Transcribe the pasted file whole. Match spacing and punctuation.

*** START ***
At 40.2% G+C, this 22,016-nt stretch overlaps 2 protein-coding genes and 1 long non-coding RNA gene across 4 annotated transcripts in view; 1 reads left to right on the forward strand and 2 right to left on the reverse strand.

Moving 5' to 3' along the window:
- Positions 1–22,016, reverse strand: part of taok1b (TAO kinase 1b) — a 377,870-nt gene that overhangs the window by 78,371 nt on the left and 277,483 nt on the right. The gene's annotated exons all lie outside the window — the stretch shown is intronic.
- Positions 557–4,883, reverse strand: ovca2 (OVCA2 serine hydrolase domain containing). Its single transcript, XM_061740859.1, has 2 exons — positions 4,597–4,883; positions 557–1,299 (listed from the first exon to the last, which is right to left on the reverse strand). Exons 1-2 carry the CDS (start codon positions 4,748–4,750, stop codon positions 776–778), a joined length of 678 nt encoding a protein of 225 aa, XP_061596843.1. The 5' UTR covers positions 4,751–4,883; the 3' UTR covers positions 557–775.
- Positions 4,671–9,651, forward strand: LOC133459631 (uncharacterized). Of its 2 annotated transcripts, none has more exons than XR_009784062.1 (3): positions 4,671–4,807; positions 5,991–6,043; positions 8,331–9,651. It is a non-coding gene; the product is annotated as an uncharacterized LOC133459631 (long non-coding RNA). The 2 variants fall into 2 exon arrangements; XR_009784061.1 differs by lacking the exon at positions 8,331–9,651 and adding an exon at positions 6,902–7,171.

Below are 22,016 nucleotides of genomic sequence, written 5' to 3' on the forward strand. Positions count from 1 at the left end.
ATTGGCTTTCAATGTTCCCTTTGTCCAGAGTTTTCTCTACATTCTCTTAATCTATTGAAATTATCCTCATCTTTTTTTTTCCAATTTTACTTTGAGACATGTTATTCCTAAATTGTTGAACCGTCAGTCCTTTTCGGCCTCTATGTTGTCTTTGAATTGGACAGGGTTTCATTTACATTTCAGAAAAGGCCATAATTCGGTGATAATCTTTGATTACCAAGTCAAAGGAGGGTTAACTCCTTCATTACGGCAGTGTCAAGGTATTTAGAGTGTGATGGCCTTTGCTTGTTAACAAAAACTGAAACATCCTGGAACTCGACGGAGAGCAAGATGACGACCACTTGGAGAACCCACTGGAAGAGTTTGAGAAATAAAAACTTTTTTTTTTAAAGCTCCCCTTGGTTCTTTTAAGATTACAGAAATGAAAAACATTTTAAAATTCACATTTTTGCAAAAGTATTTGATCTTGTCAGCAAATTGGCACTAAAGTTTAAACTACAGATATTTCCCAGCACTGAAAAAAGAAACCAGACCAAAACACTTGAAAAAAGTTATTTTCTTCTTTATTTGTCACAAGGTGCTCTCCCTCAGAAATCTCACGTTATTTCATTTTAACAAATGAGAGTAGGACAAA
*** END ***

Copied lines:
At 40.2% G+C, this 22,016-nt stretch overlaps 2 protein-coding genes and 1 long non-coding RNA gene across 4 annotated transcripts in view; 1 reads left to right on the forward strand and 2 right to left on the reverse strand.

Moving 5' to 3' along the window:
- Positions 1–22,016, reverse strand: part of taok1b (TAO kinase 1b) — a 377,870-nt gene that overhangs the window by 78,371 nt on the left and 277,483 nt on the right. The gene's annotated exons all lie outside the window — the stretch shown is intronic.
- Positions 557–4,883, reverse strand: ovca2 (OVCA2 serine hydrolase domain containing). Its single transcript, XM_061740859.1, has 2 exons — positions 4,597–4,883; positions 557–1,299 (listed from the first exon to the last, which is right to left on the reverse strand). Exons 1-2 carry the CDS (start codon positions 4,748–4,750, stop codon positions 776–778), a joined length of 678 nt encoding a protein of 225 aa, XP_061596843.1. The 5' UTR covers positions 4,751–4,883; the 3' UTR covers positions 557–775.
- Positions 4,671–9,651, forward strand: LOC133459631 (uncharacterized). Of its 2 annotated transcripts, none has more exons than XR_009784062.1 (3): positions 4,671–4,807; positions 5,991–6,043; positions 8,331–9,651. It is a non-coding gene; the product is annotated as an uncharacterized LOC133459631 (long non-coding RNA). The 2 variants fall into 2 exon arrangements; XR_009784061.1 differs by lacking the exon at positions 8,331–9,651 and adding an exon at positions 6,902–7,171.

Below are 22,016 nucleotides of genomic sequence, written 5' to 3' on the forward strand. Positions count from 1 at the left end.
ATTGGCTTTCAATGTTCCCTTTGTCCAGAGTTTTCTCTACATTCTCTTAATCTATTGAAATTATCCTCATCTTTTTTTTTCCAATTTTACTTTGAGACATGTTATTCCTAAATTGTTGAACCGTCAGTCCTTTTCGGCCTCTATGTTGTCTTTGAATTGGACAGGGTTTCATTTACATTTCAGAAAAGGCCATAATTCGGTGATAATCTTTGATTACCAAGTCAAAGGAGGGTTAACTCCTTCATTACGGCAGTGTCAAGGTATTTAGAGTGTGATGGCCTTTGCTTGTTAACAAAAACTGAAACATCCTGGAACTCGACGGAGAGCAAGATGACGACCACTTGGAGAACCCACTGGAAGAGTTTGAGAAATAAAAACTTTTTTTTTTAAAGCTCCCCTTGGTTCTTTTAAGATTACAGAAATGAAAAACATTTTAAAATTCACATTTTTGCAAAAGTATTTGATCTTGTCAGCAAATTGGCACTAAAGTTTAAACTACAGATATTTCCCAGCACTGAAAAAAGAAACCAGACCAAAACACTTGAAAAAAGTTATTTTCTTCTTTATTTGTCACAAGGTGCTCTCCCTCAGAAATCTCACGTTATTTCATTTTAACAAATGAGAGTAGGACAAA